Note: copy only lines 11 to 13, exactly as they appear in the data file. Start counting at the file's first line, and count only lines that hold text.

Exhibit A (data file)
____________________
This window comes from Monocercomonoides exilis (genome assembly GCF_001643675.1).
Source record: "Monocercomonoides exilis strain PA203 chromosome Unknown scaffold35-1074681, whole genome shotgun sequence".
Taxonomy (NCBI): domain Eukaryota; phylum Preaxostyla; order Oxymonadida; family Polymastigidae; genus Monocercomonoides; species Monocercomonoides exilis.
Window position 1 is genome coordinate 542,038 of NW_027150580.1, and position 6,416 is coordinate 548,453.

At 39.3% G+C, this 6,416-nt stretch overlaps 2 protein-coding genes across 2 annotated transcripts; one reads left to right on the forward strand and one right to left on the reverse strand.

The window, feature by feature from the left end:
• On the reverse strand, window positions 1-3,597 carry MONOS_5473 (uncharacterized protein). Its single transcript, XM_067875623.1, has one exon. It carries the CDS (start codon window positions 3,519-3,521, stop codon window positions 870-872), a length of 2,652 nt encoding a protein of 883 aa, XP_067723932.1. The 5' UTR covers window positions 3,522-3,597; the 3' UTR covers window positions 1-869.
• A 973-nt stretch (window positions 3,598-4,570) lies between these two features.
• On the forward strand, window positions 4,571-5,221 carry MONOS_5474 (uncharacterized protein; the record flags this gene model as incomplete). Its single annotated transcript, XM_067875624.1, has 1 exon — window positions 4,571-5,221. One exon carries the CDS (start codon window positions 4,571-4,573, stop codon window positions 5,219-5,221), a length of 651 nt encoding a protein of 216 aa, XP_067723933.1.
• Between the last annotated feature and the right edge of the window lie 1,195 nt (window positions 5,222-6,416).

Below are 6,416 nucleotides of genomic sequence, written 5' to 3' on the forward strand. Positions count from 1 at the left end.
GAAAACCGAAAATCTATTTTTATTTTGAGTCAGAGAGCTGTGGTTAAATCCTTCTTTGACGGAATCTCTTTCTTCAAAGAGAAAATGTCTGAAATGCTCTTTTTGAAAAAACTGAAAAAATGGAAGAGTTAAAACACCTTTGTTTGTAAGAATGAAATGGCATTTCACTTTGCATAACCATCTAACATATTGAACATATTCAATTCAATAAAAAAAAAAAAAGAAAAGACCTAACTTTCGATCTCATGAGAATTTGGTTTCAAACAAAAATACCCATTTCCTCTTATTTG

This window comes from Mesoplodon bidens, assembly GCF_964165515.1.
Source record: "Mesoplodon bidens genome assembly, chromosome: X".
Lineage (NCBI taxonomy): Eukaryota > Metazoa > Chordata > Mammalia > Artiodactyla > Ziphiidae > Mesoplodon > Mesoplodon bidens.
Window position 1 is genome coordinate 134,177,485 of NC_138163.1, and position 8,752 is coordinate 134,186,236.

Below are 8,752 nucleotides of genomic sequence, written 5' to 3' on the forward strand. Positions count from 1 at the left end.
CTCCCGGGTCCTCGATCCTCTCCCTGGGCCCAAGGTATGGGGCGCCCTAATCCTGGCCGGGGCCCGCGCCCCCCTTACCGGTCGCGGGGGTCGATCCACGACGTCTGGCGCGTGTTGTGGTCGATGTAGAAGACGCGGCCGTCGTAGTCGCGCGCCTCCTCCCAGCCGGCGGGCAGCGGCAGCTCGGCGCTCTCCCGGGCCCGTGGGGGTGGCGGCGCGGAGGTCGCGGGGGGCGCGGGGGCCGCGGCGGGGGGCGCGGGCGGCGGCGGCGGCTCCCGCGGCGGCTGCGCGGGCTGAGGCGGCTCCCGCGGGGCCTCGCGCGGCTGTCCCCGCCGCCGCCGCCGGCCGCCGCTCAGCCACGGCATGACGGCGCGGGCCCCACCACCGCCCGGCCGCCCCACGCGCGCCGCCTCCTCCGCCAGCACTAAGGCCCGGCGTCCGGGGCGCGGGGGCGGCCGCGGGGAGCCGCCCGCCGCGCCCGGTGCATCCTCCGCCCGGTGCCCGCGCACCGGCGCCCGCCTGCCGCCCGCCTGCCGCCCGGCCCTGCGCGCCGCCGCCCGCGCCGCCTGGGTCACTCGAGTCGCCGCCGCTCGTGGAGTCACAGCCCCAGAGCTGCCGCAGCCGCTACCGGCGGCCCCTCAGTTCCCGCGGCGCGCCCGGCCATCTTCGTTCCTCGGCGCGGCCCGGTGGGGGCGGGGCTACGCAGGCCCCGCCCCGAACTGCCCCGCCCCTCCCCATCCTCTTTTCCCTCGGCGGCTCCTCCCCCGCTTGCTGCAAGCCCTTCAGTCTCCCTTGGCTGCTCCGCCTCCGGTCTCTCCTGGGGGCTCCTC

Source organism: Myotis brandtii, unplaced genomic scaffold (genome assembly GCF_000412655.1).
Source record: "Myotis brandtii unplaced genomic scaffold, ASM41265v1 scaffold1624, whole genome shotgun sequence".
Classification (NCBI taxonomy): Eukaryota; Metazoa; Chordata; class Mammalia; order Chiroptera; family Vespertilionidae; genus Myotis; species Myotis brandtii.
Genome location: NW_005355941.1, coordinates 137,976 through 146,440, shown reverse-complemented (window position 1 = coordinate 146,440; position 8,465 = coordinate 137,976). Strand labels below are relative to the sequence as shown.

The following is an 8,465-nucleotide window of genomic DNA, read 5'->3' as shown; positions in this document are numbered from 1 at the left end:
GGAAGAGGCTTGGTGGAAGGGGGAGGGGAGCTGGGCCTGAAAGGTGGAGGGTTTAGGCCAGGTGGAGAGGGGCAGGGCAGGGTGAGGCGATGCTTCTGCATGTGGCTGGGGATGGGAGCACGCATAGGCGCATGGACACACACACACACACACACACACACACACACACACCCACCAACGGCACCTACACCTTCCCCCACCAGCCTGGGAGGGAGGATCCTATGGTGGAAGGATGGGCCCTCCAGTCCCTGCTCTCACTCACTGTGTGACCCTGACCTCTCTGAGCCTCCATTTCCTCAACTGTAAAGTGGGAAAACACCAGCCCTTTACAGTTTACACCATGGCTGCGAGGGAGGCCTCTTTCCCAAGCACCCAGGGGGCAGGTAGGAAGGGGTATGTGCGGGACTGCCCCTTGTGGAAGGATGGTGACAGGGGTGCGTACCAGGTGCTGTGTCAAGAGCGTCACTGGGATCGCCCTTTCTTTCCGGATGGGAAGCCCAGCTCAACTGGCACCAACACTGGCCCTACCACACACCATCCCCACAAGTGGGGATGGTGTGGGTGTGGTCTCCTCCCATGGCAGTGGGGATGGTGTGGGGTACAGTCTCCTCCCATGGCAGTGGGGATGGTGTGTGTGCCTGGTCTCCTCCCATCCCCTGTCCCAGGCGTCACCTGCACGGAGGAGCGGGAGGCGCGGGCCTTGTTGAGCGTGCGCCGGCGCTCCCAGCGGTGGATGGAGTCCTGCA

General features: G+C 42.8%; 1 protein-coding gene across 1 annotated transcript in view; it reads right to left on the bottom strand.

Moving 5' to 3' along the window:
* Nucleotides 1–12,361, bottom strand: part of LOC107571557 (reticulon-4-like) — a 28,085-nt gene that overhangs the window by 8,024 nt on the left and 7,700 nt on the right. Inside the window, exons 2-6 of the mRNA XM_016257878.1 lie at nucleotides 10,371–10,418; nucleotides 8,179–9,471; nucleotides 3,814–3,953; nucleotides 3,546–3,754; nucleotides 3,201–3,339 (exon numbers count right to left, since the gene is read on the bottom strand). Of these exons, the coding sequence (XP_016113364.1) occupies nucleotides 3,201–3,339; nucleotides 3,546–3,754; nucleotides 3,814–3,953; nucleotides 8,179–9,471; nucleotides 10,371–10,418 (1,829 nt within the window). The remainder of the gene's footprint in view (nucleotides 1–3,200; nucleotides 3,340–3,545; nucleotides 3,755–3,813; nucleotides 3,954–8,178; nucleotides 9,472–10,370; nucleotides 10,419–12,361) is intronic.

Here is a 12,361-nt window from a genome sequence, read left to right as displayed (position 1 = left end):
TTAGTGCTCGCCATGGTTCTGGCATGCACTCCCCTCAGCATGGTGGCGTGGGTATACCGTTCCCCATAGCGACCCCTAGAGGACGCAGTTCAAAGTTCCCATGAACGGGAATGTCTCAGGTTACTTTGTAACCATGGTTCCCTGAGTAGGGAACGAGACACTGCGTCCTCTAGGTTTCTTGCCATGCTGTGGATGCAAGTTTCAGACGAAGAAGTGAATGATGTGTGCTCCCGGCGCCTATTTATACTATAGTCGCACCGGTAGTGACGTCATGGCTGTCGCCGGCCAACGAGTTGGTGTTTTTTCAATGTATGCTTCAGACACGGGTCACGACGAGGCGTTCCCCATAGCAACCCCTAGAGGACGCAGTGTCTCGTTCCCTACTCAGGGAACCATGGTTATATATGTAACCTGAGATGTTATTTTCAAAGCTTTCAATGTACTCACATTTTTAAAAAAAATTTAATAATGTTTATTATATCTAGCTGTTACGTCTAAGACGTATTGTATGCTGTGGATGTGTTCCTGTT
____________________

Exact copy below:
Below are 6,416 nucleotides of genomic sequence, written 5' to 3' on the forward strand. Positions count from 1 at the left end.
GAAAACCGAAAATCTATTTTTATTTTGAGTCAGAGAGCTGTGGTTAAATCCTTCTTTGACGGAATCTCTTTCTTCAAAGAGAAAATGTCTGAAATGCTCTTTTTGAAAAAACTGAAAAAATGGAAGAGTTAAAACACCTTTGTTTGTAAGAATGAAATGGCATTTCACTTTGCATAACCATCTAACATATTGAACATATTCAATTCAATAAAAAAAAAAAAAGAAAAGACCTAACTTTCGATCTCATGAGAATTTGGTTTCAAACAAAAATACCCATTTCCTCTTATTTG

This window comes from Mesoplodon bidens, assembly GCF_964165515.1.